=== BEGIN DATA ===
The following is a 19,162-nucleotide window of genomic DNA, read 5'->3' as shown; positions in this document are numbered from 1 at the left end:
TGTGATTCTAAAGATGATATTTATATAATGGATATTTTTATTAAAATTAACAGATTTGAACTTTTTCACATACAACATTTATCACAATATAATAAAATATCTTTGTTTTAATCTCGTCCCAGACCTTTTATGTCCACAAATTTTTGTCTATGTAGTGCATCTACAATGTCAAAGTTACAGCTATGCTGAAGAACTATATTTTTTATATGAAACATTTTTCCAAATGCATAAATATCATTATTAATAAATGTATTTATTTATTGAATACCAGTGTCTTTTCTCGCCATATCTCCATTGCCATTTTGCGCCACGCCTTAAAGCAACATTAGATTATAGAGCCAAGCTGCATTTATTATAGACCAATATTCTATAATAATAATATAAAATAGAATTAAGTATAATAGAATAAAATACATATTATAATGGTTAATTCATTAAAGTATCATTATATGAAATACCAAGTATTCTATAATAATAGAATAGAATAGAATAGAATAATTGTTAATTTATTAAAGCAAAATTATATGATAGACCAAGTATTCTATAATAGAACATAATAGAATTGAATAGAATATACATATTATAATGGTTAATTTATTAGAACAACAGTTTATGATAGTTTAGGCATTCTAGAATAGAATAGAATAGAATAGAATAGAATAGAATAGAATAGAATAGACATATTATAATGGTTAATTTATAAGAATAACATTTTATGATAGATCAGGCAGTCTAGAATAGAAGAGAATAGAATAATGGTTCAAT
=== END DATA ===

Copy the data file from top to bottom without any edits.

The following is a 19,162-nucleotide window of genomic DNA, read 5'->3' as shown; positions in this document are numbered from 1 at the left end:
TGTGATTCTAAAGATGATATTTATATAATGGATATTTTTATTAAAATTAACAGATTTGAACTTTTTCACATACAACATTTATCACAATATAATAAAATATCTTTGTTTTAATCTCGTCCCAGACCTTTTATGTCCACAAATTTTTGTCTATGTAGTGCATCTACAATGTCAAAGTTACAGCTATGCTGAAGAACTATATTTTTTATATGAAACATTTTTCCAAATGCATAAATATCATTATTAATAAATGTATTTATTTATTGAATACCAGTGTCTTTTCTCGCCATATCTCCATTGCCATTTTGCGCCACGCCTTAAAGCAACATTAGATTATAGAGCCAAGCTGCATTTATTATAGACCAATATTCTATAATAATAATATAAAATAGAATTAAGTATAATAGAATAAAATACATATTATAATGGTTAATTCATTAAAGTATCATTATATGAAATACCAAGTATTCTATAATAATAGAATAGAATAGAATAGAATAATTGTTAATTTATTAAAGCAAAATTATATGATAGACCAAGTATTCTATAATAGAACATAATAGAATTGAATAGAATATACATATTATAATGGTTAATTTATTAGAACAACAGTTTATGATAGTTTAGGCATTCTAGAATAGAATAGAATAGAATAGAATAGAATAGAATAGAATAGAATAGACATATTATAATGGTTAATTTATAAGAATAACATTTTATGATAGATCAGGCAGTCTAGAATAGAAGAGAATAGAATAATGGTTCAAT